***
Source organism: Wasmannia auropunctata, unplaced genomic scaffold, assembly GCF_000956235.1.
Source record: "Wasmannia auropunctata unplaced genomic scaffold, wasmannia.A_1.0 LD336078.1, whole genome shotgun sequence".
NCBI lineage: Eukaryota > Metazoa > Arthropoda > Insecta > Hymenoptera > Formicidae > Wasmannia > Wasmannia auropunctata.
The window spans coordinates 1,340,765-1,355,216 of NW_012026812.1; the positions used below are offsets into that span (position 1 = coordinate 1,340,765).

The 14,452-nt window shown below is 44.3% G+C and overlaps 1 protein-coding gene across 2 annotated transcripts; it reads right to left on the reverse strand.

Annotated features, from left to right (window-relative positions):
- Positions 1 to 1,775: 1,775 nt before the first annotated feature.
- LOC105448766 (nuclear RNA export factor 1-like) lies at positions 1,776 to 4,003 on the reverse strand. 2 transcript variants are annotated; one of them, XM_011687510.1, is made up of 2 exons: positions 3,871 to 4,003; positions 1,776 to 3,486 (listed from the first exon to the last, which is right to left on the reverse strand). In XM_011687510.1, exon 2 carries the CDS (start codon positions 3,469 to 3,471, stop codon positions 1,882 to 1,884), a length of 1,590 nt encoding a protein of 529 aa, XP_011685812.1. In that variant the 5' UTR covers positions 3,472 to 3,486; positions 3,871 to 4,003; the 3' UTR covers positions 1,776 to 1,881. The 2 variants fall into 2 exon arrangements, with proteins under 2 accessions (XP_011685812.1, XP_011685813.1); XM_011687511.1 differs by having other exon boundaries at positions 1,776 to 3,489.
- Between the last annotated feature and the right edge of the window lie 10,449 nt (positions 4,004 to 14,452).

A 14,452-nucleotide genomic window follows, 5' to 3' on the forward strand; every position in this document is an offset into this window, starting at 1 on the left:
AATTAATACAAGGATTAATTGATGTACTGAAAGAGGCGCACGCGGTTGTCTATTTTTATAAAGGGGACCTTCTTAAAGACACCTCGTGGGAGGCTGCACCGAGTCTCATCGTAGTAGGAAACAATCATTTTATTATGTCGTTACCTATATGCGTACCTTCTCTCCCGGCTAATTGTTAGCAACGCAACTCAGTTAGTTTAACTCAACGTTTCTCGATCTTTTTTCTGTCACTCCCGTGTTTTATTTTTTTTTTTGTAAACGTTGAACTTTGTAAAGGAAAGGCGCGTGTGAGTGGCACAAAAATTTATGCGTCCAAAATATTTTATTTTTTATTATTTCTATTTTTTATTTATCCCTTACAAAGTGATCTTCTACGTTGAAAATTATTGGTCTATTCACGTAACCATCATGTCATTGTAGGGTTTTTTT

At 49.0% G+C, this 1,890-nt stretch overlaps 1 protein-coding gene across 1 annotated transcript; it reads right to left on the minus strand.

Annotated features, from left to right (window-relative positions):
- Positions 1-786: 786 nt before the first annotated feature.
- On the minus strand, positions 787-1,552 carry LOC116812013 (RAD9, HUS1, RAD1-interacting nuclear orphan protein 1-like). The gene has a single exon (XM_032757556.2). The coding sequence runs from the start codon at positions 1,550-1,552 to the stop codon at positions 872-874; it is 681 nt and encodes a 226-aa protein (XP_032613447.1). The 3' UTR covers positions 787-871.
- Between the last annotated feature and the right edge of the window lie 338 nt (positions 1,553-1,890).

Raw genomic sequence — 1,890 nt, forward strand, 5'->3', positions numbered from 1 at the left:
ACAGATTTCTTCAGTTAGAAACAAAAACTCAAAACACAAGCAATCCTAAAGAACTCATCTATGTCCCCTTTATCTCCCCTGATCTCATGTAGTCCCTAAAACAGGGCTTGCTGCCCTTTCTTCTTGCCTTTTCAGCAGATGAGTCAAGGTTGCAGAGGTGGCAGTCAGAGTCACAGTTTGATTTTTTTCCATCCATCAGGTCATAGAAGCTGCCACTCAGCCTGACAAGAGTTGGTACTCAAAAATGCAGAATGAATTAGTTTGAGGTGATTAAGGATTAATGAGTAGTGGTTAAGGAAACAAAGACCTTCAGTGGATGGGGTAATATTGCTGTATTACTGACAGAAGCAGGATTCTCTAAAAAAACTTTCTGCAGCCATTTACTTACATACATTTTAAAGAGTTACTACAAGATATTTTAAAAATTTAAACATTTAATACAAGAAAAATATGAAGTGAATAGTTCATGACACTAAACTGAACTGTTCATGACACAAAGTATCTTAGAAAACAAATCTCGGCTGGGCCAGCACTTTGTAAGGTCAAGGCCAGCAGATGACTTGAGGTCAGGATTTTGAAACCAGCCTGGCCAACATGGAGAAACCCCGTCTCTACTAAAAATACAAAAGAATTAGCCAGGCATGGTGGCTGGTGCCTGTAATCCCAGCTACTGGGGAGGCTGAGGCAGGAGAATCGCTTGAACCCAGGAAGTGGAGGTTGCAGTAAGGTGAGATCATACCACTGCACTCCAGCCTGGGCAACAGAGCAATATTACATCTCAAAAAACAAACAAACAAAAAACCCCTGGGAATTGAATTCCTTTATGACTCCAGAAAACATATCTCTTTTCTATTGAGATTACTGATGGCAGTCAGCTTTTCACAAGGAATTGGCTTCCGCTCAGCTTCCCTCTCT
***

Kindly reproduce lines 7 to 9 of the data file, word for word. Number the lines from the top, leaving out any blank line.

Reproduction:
- Positions 1 to 1,775: 1,775 nt before the first annotated feature.
- LOC105448766 (nuclear RNA export factor 1-like) lies at positions 1,776 to 4,003 on the reverse strand. 2 transcript variants are annotated; one of them, XM_011687510.1, is made up of 2 exons: positions 3,871 to 4,003; positions 1,776 to 3,486 (listed from the first exon to the last, which is right to left on the reverse strand). In XM_011687510.1, exon 2 carries the CDS (start codon positions 3,469 to 3,471, stop codon positions 1,882 to 1,884), a length of 1,590 nt encoding a protein of 529 aa, XP_011685812.1. In that variant the 5' UTR covers positions 3,472 to 3,486; positions 3,871 to 4,003; the 3' UTR covers positions 1,776 to 1,881. The 2 variants fall into 2 exon arrangements, with proteins under 2 accessions (XP_011685812.1, XP_011685813.1); XM_011687511.1 differs by having other exon boundaries at positions 1,776 to 3,489.
- Between the last annotated feature and the right edge of the window lie 10,449 nt (positions 4,004 to 14,452).